) the contract covered death " 'as a result, directly and independently of all other causes, of bodily injuries sustained . . . solely through violent, external and accidental means,' and excluded death 'caused wholly or partly, directly or indirectly, by disease or bodily or mental infirmity.' " The language in the policy sub judice is strikingly identical. The evidence in Metropolitan was that the insured fell on steps at work and hit his head, thereafter became incoherent and unconscious, was hospitalized and before he died two and one-half days later was diagnosed as having pneumonia. The insured had pre-existing heart and lung diseases. This court then said, "[T]he issue is whether the evidence would authorize an inference and finding that preexisting disease was not a contributing cause of the insured's death. In this case there was no evidence that would authorize a finding that the insured's heart and lung diseases did not contribute to cause his death. The result is the same even if we assume that the insured's fall was not caused by his heart and lung difficulties, and that his pneumonia had its beginning after the fall," citing Harris v. Metropolitan Life Ins. Co., 66 Ga. App. 761
Similarly, in Prudential Ins. Co. of America v. Kellar, 213 Ga. 453
, 457, supra, the policy provided that no accidental death benefit would be payable " 'if such death resulted . . . directly or indirectly, from bodily or mental infirmity or disease in any form.' [Identical to the provision in the policy sub judice.] The death certificate constituted prima facie evidence that myocardial infarction was the direct cause of the insured's death . . . This proof as to the cause of the insured's death was not rebutted, the undisputed testimony of the physician who signed the certificate being that the disease or condition of the insured directly leading to his death was a myocardial infarction, or heart attack . . . The injuries sustained in the accident contributed to his death, but they were not related to the disease or condition causing his death . . . Did the condition of the insured in having at the time of his death a heart disease, contribute to his death in whole or in part, directly or indirectly? If it did so contribute, the insurer would not be liable."
The Supreme Court, speaking through Mr. Justice Almand, in the Prudential case, supra, p. 459, quoted with approval Appleman, Insurance Law and Practice, Vol. 1, 494, 403 (Now Vol. 1A, 76). "[W]here a diseased condition aggravates the result of the injury or is, itself, aggravated thereby, there can be no recovery, where the combined result is to cause the death or disability." See Johnson v. Aetna Life Ins. Co., 66 Ga. App. 629 (18 SE2d 777)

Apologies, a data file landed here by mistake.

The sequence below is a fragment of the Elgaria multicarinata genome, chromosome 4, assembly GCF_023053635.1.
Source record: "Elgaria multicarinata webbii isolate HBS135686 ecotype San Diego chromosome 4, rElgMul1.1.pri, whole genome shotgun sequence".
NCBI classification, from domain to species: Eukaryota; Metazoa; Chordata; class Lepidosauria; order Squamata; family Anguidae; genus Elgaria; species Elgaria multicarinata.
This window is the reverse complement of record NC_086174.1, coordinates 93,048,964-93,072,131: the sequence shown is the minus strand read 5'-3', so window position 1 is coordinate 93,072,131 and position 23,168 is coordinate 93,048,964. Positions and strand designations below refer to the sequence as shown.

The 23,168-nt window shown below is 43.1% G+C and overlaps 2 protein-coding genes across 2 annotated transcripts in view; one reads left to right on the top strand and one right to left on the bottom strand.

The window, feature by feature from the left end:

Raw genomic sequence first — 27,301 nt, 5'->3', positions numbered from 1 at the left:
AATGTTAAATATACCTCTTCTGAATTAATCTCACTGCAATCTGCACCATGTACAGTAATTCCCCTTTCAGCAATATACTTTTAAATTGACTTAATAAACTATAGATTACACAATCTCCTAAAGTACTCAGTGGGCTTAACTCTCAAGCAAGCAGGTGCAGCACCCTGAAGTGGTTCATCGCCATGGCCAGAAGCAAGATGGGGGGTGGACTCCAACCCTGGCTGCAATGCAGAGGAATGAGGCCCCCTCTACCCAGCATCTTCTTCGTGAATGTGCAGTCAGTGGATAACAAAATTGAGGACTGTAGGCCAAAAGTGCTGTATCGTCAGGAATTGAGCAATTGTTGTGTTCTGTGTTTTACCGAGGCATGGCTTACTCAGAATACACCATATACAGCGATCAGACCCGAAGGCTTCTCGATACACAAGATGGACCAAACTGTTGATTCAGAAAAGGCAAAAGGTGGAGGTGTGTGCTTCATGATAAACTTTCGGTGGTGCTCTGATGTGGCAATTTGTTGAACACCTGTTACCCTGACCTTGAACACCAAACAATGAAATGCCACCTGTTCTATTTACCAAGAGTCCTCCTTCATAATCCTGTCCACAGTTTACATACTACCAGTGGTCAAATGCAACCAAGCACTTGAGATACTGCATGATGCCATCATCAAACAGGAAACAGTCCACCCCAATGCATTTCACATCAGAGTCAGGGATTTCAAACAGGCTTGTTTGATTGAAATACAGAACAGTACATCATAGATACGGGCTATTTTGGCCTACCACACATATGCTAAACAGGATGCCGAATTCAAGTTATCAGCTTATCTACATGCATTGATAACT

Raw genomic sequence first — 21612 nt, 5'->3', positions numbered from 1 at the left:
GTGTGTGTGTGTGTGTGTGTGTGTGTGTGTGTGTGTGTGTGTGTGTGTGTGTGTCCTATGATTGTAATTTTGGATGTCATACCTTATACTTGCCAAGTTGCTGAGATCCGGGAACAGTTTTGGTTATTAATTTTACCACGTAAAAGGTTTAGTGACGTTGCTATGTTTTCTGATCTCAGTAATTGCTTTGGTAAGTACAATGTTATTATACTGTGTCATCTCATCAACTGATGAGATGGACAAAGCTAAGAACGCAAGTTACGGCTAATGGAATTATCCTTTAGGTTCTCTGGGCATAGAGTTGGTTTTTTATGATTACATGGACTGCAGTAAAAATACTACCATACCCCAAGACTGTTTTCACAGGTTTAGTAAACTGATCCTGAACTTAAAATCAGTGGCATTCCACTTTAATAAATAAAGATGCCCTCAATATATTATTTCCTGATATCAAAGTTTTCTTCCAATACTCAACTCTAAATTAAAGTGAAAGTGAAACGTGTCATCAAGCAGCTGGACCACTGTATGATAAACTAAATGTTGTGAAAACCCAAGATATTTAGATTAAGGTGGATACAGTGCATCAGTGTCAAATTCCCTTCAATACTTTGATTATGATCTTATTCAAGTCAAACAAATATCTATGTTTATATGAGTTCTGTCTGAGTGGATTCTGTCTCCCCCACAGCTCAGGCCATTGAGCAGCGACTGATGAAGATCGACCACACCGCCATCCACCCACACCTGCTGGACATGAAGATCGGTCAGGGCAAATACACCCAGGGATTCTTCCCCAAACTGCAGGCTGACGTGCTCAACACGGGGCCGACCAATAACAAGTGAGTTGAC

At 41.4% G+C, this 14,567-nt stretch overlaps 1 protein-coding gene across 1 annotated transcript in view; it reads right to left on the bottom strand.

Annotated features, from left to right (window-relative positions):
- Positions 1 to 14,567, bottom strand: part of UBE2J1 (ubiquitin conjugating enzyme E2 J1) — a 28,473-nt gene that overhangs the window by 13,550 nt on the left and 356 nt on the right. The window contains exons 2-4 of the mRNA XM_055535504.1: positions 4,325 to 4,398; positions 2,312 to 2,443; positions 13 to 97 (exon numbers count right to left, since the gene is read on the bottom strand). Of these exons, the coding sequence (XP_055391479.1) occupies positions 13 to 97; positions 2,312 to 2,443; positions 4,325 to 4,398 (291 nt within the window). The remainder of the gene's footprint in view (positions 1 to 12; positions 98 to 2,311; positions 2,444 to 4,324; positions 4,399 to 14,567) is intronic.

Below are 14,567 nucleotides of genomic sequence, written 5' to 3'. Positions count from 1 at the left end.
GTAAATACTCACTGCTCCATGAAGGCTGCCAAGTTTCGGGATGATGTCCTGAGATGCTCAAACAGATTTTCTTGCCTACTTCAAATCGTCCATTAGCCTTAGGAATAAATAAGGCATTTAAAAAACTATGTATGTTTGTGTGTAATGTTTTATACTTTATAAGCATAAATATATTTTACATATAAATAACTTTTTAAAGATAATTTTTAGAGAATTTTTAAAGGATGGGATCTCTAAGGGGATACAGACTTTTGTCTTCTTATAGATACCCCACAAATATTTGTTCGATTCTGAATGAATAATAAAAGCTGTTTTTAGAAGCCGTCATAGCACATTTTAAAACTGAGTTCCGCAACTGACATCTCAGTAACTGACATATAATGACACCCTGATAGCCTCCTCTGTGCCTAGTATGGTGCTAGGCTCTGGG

; Overstreet v. Metropolitan Life Pbs. Co., 69 Ga. App. 459 (26 SE2d 115)
; Inter-Ocean Cas. Co. v. Scott, 91 Ga. App. 311
, 316 (85 SE2d 452
); Gulf Life Ins. Co. v. Braswell, 101 Ga. App. 133
, supra; Miller v. Life & Cas. Co. of Tenn., 102 Ga. App. 655 (117 SE2d 237)
; 84 ALR2d 176, 203, 218 and cits.
"If the death was contributed to or caused by disease or bodily infirmity the plaintiff was not entitled to recover. Harris v. Metropolitan Life Ins. Co., 66 Ga. App. 761 (19 SE2d 191). The burden of proving liability on the part of the defendant was on the plaintiff. Green v. Metropolitan Life Ins. Co., 67 Ga. App. 520 (21 SE2d 465) and cit. There was no evidence that the fall was accidental or was caused by accidental means, or that it was not caused by physical disease or infirmity. The latter theory was not reasonably excluded by the evidence, and no presumption fortified the plaintiffs case." Overstreet v. Metropolitan Life Ins. Co., 69 Ga. App. 459, 460, supra.
"The evidence shows, without dispute, that the deceased fell on his head into a five or six-foot ditch with a rock bottom, from which fall he received a cut on his head, necessitating two stitches; that immediately prior to falling he dropped his shovel, his hands and arms were limp at his side, his head dropped forward, and he fell back and to the side into the open ditch with his arms lax, making no attempt to break the fall; and an autopsy after his death, of the chest area only, showed evidence of a recent heart attack, recent enough to have occurred at the time of his fall, and the only medical witness, the one making the autopsy, expressed the opinion that the deceased died from the heart attack. There was no evidence as to whether or not there was any injury to his skull or brain, and there was no evidence that the deceased tripped or slipped when he fell. Such evidence fails to show that the fall was accidental, but rather that the heart attack caused the fall; nor does such evidence show that the death occurred as a result of the head injuries. The burden of proof was upon the plaintiff to show that the death came within the terms of the policy, and, under the evidence adduced, it was not error for the trial judge to direct a verdict in favor of the defendant." Cook v. Life Ins. Co. of Ga., 111 Ga. App. 277 (141 SE2d 607)
, and cits.
There was ample evidence of the presence of an embolus in the coronary artery, and there was no evidence that would authorize a finding that this bodily infirmity did not contribute to cause death of the insured, the burden being upon the beneficiary to so prove. On the contrary, the physician who performed the autopsy and signed the death certificate positively stated the cause of death to be "embolism left coronary artery." "Established heart and arterial disease is frequently considered to be a physical infirmity or disease under policy provisions such as this, with the result that no recovery is allowed, and the words 'bodily infirmity' mean no more than 'disease.' " Businessmen's Assurance Co. v. Tilley, 109 Ga. App. 529
, 531 (2) (136 SE2d 514
), and cits.
The trial court erred in denying the insurer's motion for judgment notwithstanding the verdict.
Hatcher & Daniel, Ross L. Hatcher, III, for appellee.